However, at this initial stage it doesn’t appear as if the framework marks a “fundamental change” to the way in which the two countries operate on joint security efforts, according to Jaime López, a security policy consultant and former police official in Mexico. He said it’s possible that direction could change in the future as the plan moves forward, but so far the response seems to be the same scenario with a different name.

Correa-Cabrera agreed, adding that it looks more like a cosmetic change. “It’s the same initiative under a different name, just with makeup,” she told InSight Crime.

Reprinted from InSight Crime. Parker Asmann is a writer with InSight Crime, a foundation dedicated to the study of organized crime.


  1. Animo Sicarios !
    Pura Chapiza #701.

    "Siempre al tenton, cuarenta tiros doble cargador bien
    Enfierrados traigo a los plebes listos para la acción
    Un blindado bien empotrado traigo el sincuenton camuflajeados
    Como los guachospero con un cuernon
    De un señoron traemos charola Sinaloa al millón 300 locos
    Que dan la vida por el cazador.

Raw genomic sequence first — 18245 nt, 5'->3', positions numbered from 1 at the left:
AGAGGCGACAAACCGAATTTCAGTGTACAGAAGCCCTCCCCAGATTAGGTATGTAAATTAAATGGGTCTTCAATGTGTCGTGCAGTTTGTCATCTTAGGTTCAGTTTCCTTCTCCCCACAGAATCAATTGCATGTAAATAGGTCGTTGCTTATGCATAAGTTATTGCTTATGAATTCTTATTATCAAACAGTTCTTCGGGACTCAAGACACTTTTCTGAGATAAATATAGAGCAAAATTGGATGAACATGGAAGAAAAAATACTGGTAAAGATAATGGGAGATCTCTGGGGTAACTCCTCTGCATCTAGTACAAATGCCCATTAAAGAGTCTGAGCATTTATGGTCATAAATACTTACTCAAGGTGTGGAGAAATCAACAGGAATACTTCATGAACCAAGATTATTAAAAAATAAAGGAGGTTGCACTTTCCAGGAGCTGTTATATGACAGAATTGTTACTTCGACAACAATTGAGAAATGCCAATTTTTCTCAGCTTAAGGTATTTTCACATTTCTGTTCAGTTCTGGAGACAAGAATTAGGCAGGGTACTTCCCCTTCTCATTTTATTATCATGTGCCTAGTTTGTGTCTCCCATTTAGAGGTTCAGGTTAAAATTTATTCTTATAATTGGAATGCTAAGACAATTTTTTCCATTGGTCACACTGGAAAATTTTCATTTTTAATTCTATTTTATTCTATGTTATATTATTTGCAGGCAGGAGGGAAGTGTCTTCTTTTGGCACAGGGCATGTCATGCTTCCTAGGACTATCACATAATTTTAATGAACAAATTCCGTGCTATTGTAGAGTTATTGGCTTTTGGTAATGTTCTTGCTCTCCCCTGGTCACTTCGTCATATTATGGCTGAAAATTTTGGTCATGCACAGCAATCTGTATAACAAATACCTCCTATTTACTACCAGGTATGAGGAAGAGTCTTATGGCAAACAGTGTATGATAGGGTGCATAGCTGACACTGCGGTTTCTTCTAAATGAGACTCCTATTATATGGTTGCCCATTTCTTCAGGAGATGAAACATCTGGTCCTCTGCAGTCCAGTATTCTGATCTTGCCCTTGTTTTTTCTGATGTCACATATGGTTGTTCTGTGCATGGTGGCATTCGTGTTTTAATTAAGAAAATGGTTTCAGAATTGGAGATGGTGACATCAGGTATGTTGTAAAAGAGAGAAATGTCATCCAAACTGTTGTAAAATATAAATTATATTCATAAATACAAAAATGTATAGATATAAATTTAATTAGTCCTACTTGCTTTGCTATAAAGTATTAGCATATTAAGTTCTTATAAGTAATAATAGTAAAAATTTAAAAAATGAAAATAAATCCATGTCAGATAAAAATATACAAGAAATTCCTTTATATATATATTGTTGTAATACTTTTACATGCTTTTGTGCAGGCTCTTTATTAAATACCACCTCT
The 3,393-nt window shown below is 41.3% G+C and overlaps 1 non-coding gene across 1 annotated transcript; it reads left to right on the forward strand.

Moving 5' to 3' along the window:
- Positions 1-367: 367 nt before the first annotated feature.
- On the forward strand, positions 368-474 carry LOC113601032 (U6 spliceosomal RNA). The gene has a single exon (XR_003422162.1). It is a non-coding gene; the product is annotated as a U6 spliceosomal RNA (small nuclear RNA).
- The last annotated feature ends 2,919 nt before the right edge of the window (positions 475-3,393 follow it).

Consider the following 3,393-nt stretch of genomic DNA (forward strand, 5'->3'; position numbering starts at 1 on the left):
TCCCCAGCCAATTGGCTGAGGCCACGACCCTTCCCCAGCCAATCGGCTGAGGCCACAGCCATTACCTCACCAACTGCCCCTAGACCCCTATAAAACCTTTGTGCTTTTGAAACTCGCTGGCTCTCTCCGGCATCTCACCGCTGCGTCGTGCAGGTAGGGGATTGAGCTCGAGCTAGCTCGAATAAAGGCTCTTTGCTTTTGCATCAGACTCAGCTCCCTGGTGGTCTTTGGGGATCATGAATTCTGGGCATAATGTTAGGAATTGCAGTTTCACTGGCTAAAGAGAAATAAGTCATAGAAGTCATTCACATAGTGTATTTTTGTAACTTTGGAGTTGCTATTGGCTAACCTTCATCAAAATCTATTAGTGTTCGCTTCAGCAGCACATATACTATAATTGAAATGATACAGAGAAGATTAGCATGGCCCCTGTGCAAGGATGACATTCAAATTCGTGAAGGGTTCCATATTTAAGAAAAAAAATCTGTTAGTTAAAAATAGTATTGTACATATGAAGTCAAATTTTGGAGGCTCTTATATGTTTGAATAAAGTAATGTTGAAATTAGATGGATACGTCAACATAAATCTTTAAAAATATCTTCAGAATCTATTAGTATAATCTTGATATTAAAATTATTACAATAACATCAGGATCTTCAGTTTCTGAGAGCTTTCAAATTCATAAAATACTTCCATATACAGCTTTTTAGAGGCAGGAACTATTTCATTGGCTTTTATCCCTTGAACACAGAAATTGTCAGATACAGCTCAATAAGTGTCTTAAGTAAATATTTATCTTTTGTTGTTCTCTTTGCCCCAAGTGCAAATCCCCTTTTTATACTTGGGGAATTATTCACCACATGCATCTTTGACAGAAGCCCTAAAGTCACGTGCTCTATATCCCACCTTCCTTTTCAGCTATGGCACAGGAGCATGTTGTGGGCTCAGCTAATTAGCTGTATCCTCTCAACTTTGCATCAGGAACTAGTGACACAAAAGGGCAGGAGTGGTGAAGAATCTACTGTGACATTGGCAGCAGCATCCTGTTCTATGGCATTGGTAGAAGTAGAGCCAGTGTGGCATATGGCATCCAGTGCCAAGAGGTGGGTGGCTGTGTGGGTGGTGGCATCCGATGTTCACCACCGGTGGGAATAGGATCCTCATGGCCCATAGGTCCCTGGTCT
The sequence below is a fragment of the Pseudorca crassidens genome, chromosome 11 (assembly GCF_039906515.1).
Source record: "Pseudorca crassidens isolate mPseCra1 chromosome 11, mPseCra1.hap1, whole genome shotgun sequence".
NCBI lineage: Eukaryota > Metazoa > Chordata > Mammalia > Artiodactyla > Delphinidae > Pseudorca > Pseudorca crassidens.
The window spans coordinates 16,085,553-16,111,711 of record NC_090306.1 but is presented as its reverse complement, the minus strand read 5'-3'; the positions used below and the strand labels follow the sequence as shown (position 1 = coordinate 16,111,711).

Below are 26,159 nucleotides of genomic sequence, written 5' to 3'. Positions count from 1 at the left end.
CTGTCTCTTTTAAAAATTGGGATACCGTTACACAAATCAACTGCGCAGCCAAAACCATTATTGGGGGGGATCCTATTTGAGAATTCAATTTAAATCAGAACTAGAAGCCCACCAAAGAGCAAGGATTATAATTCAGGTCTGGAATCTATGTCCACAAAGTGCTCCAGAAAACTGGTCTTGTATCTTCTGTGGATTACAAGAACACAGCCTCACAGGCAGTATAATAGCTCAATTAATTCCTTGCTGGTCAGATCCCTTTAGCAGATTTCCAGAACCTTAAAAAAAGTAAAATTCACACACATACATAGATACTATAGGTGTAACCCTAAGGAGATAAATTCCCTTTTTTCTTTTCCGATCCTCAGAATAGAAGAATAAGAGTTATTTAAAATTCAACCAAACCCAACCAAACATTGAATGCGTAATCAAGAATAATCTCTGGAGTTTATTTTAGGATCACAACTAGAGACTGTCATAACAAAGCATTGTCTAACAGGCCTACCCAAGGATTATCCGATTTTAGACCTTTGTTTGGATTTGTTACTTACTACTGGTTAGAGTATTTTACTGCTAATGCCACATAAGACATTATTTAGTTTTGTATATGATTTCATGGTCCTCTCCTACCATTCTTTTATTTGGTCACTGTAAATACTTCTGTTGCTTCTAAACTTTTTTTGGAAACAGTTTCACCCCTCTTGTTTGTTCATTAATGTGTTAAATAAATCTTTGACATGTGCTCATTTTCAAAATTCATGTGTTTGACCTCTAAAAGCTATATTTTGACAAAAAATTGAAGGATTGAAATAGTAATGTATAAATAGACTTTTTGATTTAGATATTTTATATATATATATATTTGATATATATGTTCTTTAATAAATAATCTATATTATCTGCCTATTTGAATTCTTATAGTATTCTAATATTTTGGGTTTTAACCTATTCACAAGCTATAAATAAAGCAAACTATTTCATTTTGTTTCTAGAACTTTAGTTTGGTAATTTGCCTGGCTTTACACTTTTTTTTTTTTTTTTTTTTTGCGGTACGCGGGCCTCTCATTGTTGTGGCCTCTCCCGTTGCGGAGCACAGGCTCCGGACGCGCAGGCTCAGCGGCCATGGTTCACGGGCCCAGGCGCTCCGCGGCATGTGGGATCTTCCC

Noches de acción anda encargado puro guerrero
    Que no la piensan 2 3 veces para darse un topon
    Traemos nuevas plazas para que sepan
    Allá por Santana y Magdalena
    Traigo un Clikon
    Más de 100 carros cuidando al viejón
    Van bien marcados por el Noveno para que no haya confusión
    Un Refuegon el que cargamos en el terreno
    Brownis y tostones portamos pa defender el pueblo
    Un equipon Plebada
    Bélica del cazador
    Un minimil cada carro
    Para cualquier situación
    De un señoron traemos charola Sinaloa al millón 300 locos que
    Dan la vida por el cazador
    Pura gente nueva es la que pesa
    Y pura Chapisa para que sepan"

    1. You can't even spell the names right in one post your puro chapete

  2. I'm very big on LOYALTY. Specially if you happen to have good friendships or relationships with some family members. What's sad about these cartels, are the amount of back stabbing that goes on. Without loyalty, there's never anything good. Things don't last long.
    It's interesting to see these family members fighting each other instead of looking to work as a stronger unit.

    ( Again this is solely my opinion )

    1. No loyalty amongst crooks and thieves.

    2. @ 728. I hear you brother. It makes you wonder though. What percentage of their time do they invest in being paranoid. Bit trusting anyone.

    3. 836 you mean Rubio is the red panties guy, why the nickname?
      Nevermind sounds wierd.

    4. Interesting comment & point of view. Yes it would make perfect sense to join an alliance with all while everyone prosper. However,GREED in my opinion from those within and those conspirators from government officials have led to the breakdown of a civil enterprise.